South Africa’s electricity giant, Eskom has confirmed sale of electricity to Zimbabwe. It has however denied allegations that the power supply agreement with Zimbabwe Electricity Supply Authority is secret.
Zimbabwe’s local media reports have alleged that Eskom has entered into a secret deal to supply 300 MW of power to the country which has been experiencing prolonged load-shedding during the last quarter of last year.
The Herald news paper on Monday said that Zimbabwe’s Energy and Power Development Ministry Permanent Secretary Partson Mbiriri confirmed that the country had struck a deal that has since remained secretive for security reasons, with Eskom to secure immediate power relief.
In a statement on Monday, Eskom confirmed the sale of power to Zimbabwe adding that the deal was part of an agreement among southern African power utilities to sell surplus electricity to each other.
Eskom has taken part in and utilized different forms of engagements in the electricity sector in various countries in Africa for a long time. This has been made possible through bilateral trade agreements such as power purchase and sales.
Eskom, being part of the Southern African Power Pool (SAPP) said it is committed to ongoing participation in the Southern African Development Community (Sadc) region through SAPP. SAPP comprises of Zimbabwe, Botswana, Lesotho, Mozambique, Namibia, Swaziland, Zambia and South Africa, all connected through an integrated g rid.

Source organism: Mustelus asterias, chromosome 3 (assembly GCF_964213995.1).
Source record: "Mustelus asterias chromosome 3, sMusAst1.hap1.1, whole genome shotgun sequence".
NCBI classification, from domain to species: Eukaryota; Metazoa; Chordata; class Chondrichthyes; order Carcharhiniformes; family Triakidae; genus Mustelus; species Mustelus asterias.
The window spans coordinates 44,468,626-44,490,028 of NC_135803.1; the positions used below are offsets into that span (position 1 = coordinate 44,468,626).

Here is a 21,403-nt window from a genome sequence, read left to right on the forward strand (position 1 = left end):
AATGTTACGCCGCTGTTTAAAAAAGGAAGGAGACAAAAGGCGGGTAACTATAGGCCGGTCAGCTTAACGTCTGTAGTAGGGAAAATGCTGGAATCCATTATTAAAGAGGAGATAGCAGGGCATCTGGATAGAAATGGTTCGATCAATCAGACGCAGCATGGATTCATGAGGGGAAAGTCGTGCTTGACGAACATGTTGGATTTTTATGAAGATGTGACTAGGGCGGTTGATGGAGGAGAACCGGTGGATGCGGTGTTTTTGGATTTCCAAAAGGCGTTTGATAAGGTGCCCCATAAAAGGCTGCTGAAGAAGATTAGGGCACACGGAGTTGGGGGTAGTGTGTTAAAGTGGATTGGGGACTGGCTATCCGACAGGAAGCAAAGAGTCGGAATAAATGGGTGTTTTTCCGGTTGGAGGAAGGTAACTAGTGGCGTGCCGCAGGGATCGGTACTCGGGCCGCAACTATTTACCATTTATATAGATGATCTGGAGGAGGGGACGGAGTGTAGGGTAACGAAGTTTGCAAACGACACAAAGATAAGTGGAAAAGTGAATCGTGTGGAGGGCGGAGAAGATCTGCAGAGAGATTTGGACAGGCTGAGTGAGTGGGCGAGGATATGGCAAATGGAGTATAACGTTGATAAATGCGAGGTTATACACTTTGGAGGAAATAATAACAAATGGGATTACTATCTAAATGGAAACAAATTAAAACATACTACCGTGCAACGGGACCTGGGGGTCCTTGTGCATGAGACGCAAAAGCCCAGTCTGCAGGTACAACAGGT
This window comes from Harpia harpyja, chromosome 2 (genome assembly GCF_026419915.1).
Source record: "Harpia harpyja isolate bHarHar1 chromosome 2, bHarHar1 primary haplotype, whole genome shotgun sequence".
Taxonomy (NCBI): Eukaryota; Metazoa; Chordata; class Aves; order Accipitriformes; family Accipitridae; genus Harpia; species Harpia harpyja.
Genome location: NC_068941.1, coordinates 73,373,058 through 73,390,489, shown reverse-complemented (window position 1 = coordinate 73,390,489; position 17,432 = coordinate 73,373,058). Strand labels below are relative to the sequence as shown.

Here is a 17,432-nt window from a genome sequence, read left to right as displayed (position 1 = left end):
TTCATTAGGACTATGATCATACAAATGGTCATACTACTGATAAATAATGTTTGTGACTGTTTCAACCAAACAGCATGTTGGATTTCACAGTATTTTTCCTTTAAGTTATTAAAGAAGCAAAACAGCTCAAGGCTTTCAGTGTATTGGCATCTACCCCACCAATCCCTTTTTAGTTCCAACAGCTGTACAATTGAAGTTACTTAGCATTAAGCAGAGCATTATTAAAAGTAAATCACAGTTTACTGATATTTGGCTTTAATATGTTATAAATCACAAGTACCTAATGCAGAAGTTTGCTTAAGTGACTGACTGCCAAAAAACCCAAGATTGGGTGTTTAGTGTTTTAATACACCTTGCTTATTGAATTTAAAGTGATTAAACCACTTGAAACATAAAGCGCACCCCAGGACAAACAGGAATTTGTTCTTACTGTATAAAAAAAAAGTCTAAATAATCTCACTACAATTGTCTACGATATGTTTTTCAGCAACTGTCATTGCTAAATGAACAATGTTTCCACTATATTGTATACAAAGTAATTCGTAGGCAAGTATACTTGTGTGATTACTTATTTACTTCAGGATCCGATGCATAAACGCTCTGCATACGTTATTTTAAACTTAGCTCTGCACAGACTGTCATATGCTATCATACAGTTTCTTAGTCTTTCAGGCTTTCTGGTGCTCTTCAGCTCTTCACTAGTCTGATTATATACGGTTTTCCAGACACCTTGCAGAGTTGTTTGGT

Given South Africa’s recent power shortages, the sale of excess power to other countries is a sensitive issue for most South Africans and most fear of lingering power cuts.
Eskom however said that no load shedding was expected in South Africa as the demand for power in the country was expected to be minimal until the second week of January when people resume work as factories and other businesses took a break for the festive season.
“We are fully aware that our responsibility to supply power to our neighbouring countries may create conflict when the domestic supply-demand balance is constrained. To reduce the impact of exports, we have ensured that power supply agreements with SAPP trading partners are sufficiently flexible to allow for the following controls during emergency situations in South Africa,” Eskom said.
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